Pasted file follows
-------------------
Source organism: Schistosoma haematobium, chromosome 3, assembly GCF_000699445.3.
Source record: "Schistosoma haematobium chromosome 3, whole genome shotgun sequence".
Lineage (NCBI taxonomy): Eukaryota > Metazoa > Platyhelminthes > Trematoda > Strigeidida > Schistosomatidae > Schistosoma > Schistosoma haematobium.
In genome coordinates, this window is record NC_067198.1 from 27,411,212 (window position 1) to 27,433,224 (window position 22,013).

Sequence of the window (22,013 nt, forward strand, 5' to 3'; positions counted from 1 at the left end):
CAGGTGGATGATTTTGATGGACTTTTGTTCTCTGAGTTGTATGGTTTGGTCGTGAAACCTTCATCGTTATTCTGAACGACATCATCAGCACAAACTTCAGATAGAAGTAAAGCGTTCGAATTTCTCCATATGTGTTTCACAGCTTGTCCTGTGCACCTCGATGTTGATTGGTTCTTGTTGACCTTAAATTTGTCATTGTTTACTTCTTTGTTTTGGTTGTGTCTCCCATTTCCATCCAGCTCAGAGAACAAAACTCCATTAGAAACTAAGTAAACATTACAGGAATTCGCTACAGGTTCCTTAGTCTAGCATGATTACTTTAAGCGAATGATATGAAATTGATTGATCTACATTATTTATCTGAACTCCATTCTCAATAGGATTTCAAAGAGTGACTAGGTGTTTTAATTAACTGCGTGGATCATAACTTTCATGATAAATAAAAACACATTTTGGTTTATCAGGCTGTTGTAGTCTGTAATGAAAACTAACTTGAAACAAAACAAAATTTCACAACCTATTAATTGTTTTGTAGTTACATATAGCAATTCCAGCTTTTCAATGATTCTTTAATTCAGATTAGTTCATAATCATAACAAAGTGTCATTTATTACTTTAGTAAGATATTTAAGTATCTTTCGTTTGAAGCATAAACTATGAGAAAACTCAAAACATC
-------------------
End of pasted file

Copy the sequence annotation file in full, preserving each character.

Source organism: Schistosoma haematobium, chromosome 3, assembly GCF_000699445.3.
Source record: "Schistosoma haematobium chromosome 3, whole genome shotgun sequence".
Lineage (NCBI taxonomy): Eukaryota > Metazoa > Platyhelminthes > Trematoda > Strigeidida > Schistosomatidae > Schistosoma > Schistosoma haematobium.
In genome coordinates, this window is record NC_067198.1 from 27,411,212 (window position 1) to 27,433,224 (window position 22,013).

Sequence of the window (22,013 nt, forward strand, 5' to 3'; positions counted from 1 at the left end):
CAGGTGGATGATTTTGATGGACTTTTGTTCTCTGAGTTGTATGGTTTGGTCGTGAAACCTTCATCGTTATTCTGAACGACATCATCAGCACAAACTTCAGATAGAAGTAAAGCGTTCGAATTTCTCCATATGTGTTTCACAGCTTGTCCTGTGCACCTCGATGTTGATTGGTTCTTGTTGACCTTAAATTTGTCATTGTTTACTTCTTTGTTTTGGTTGTGTCTCCCATTTCCATCCAGCTCAGAGAACAAAACTCCATTAGAAACTAAGTAAACATTACAGGAATTCGCTACAGGTTCCTTAGTCTAGCATGATTACTTTAAGCGAATGATATGAAATTGATTGATCTACATTATTTATCTGAACTCCATTCTCAATAGGATTTCAAAGAGTGACTAGGTGTTTTAATTAACTGCGTGGATCATAACTTTCATGATAAATAAAAACACATTTTGGTTTATCAGGCTGTTGTAGTCTGTAATGAAAACTAACTTGAAACAAAACAAAATTTCACAACCTATTAATTGTTTTGTAGTTACATATAGCAATTCCAGCTTTTCAATGATTCTTTAATTCAGATTAGTTCATAATCATAACAAAGTGTCATTTATTACTTTAGTAAGATATTTAAGTATCTTTCGTTTGAAGCATAAACTATGAGAAAACTCAAAACATC